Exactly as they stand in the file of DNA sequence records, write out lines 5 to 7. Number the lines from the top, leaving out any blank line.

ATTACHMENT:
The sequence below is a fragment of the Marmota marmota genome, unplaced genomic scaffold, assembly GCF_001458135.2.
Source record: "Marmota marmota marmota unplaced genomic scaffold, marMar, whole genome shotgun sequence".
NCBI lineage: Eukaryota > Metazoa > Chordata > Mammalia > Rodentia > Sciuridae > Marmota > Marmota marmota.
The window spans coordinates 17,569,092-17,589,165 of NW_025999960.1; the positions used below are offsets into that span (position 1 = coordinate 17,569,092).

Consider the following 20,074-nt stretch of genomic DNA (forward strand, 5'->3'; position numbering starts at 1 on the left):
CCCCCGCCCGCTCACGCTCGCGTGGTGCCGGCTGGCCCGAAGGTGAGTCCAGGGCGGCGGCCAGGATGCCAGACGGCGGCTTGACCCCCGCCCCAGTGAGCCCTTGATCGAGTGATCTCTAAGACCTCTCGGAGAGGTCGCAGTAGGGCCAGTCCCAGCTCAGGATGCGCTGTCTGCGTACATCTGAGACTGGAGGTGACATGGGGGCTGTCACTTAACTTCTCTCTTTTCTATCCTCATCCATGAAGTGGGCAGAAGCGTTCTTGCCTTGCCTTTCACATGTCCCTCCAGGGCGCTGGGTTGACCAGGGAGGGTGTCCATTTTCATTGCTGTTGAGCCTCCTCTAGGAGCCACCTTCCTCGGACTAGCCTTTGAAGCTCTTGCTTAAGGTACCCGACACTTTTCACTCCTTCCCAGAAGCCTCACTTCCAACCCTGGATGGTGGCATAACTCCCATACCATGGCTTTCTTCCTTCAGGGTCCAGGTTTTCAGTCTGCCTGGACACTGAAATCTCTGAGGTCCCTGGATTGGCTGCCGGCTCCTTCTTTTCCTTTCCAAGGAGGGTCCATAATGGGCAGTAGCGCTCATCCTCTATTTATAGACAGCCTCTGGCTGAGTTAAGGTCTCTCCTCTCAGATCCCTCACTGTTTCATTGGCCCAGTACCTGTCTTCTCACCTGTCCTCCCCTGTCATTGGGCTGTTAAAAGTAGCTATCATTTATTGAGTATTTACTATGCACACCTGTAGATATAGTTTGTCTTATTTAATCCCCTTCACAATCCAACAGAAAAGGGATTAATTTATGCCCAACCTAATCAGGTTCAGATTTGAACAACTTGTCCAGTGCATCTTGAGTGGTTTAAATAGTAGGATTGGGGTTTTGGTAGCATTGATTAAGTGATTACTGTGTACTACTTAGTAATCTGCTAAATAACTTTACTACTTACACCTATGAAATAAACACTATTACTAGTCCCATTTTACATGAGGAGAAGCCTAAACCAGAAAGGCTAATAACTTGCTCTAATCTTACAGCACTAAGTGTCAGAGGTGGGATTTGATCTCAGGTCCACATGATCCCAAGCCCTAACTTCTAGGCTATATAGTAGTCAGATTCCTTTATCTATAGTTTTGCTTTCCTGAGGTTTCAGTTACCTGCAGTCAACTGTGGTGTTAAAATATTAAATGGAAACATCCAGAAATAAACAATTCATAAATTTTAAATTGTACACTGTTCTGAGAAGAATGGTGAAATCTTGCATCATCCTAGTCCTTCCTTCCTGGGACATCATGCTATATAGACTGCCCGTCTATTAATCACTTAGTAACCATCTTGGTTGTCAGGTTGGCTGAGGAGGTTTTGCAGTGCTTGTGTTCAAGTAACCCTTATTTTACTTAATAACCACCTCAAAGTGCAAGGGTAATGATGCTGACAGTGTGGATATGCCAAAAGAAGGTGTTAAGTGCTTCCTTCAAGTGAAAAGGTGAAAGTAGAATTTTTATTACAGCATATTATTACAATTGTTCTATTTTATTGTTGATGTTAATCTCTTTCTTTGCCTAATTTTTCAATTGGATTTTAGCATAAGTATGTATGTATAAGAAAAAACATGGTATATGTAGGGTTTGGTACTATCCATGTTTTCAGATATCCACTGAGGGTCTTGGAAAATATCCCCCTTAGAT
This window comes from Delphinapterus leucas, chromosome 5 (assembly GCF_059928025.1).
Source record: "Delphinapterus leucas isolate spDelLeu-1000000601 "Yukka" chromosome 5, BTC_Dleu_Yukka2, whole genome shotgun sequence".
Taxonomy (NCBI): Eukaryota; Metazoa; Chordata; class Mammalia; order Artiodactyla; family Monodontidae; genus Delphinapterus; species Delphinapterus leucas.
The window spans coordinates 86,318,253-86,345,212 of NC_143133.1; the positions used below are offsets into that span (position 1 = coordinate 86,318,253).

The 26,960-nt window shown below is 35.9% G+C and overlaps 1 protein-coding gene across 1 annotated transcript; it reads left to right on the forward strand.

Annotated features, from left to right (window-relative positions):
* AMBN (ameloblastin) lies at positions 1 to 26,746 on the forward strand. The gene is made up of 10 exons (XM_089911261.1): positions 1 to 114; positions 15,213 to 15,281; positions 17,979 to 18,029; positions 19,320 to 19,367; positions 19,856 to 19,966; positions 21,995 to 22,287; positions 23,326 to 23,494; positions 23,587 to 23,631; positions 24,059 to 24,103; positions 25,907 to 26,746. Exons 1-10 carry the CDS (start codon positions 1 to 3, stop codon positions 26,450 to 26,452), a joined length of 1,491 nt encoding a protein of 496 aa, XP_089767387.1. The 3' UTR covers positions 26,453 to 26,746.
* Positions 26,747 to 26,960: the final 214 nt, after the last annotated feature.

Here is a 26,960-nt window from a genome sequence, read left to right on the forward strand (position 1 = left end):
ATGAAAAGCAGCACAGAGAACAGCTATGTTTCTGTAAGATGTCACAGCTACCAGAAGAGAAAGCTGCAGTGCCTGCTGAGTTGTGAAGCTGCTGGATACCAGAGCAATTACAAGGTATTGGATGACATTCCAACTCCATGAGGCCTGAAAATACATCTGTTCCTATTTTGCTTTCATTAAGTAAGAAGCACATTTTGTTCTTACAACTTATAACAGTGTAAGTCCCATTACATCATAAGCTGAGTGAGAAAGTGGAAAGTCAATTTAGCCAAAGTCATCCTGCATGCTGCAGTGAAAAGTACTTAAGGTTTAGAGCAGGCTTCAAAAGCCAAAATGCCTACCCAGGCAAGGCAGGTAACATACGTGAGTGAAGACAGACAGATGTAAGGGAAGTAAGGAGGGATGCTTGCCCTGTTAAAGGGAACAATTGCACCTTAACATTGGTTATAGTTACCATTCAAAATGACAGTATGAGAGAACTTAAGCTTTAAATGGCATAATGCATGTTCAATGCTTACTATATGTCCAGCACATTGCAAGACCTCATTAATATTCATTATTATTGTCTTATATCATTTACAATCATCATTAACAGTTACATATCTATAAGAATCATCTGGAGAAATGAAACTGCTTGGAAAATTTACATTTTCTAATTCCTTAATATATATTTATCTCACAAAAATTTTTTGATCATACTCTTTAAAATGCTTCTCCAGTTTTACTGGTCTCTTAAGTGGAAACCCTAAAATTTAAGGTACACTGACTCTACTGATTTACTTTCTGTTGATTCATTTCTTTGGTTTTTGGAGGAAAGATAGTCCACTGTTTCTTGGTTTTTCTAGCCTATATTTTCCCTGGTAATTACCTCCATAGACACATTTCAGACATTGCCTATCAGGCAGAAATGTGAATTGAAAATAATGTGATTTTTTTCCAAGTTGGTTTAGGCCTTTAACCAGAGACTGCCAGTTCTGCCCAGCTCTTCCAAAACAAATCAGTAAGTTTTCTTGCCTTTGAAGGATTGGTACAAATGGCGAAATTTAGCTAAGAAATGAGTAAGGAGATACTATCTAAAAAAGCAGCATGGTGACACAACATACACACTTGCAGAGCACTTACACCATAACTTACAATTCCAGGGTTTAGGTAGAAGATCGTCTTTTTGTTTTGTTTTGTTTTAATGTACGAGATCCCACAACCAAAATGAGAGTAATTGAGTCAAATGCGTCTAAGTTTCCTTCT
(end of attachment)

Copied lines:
Consider the following 20,074-nt stretch of genomic DNA (forward strand, 5'->3'; position numbering starts at 1 on the left):
CCCCCGCCCGCTCACGCTCGCGTGGTGCCGGCTGGCCCGAAGGTGAGTCCAGGGCGGCGGCCAGGATGCCAGACGGCGGCTTGACCCCCGCCCCAGTGAGCCCTTGATCGAGTGATCTCTAAGACCTCTCGGAGAGGTCGCAGTAGGGCCAGTCCCAGCTCAGGATGCGCTGTCTGCGTACATCTGAGACTGGAGGTGACATGGGGGCTGTCACTTAACTTCTCTCTTTTCTATCCTCATCCATGAAGTGGGCAGAAGCGTTCTTGCCTTGCCTTTCACATGTCCCTCCAGGGCGCTGGGTTGACCAGGGAGGGTGTCCATTTTCATTGCTGTTGAGCCTCCTCTAGGAGCCACCTTCCTCGGACTAGCCTTTGAAGCTCTTGCTTAAGGTACCCGACACTTTTCACTCCTTCCCAGAAGCCTCACTTCCAACCCTGGATGGTGGCATAACTCCCATACCATGGCTTTCTTCCTTCAGGGTCCAGGTTTTCAGTCTGCCTGGACACTGAAATCTCTGAGGTCCCTGGATTGGCTGCCGGCTCCTTCTTTTCCTTTCCAAGGAGGGTCCATAATGGGCAGTAGCGCTCATCCTCTATTTATAGACAGCCTCTGGCTGAGTTAAGGTCTCTCCTCTCAGATCCCTCACTGTTTCATTGGCCCAGTACCTGTCTTCTCACCTGTCCTCCCCTGTCATTGGGCTGTTAAAAGTAGCTATCATTTATTGAGTATTTACTATGCACACCTGTAGATATAGTTTGTCTTATTTAATCCCCTTCACAATCCAACAGAAAAGGGATTAATTTATGCCCAACCTAATCAGGTTCAGATTTGAACAACTTGTCCAGTGCATCTTGAGTGGTTTAAATAGTAGGATTGGGGTTTTGGTAGCATTGATTAAGTGATTACTGTGTACTACTTAGTAATCTGCTAAATAACTTTACTACTTACACCTATGAAATAAACACTATTACTAGTCCCATTTTACATGAGGAGAAGCCTAAACCAGAAAGGCTAATAACTTGCTCTAATCTTACAGCACTAAGTGTCAGAGGTGGGATTTGATCTCAGGTCCACATGATCCCAAGCCCTAACTTCTAGGCTATATAGTAGTCAGATTCCTTTATCTATAGTTTTGCTTTCCTGAGGTTTCAGTTACCTGCAGTCAACTGTGGTGTTAAAATATTAAATGGAAACATCCAGAAATAAACAATTCATAAATTTTAAATTGTACACTGTTCTGAGAAGAATGGTGAAATCTTGCATCATCCTAGTCCTTCCTTCCTGGGACATCATGCTATATAGACTGCCCGTCTATTAATCACTTAGTAACCATCTTGGTTGTCAGGTTGGCTGAGGAGGTTTTGCAGTGCTTGTGTTCAAGTAACCCTTATTTTACTTAATAACCACCTCAAAGTGCAAGGGTAATGATGCTGACAGTGTGGATATGCCAAAAGAAGGTGTTAAGTGCTTCCTTCAAGTGAAAAGGTGAAAGTAGAATTTTTATTACAGCATATTATTACAATTGTTCTATTTTATTGTTGATGTTAATCTCTTTCTTTGCCTAATTTTTCAATTGGATTTTAGCATAAGTATGTATGTATAAGAAAAAACATGGTATATGTAGGGTTTGGTACTATCCATGTTTTCAGATATCCACTGAGGGTCTTGGAAAATATCCCCCTTAGAT
This window comes from Delphinapterus leucas, chromosome 5 (assembly GCF_059928025.1).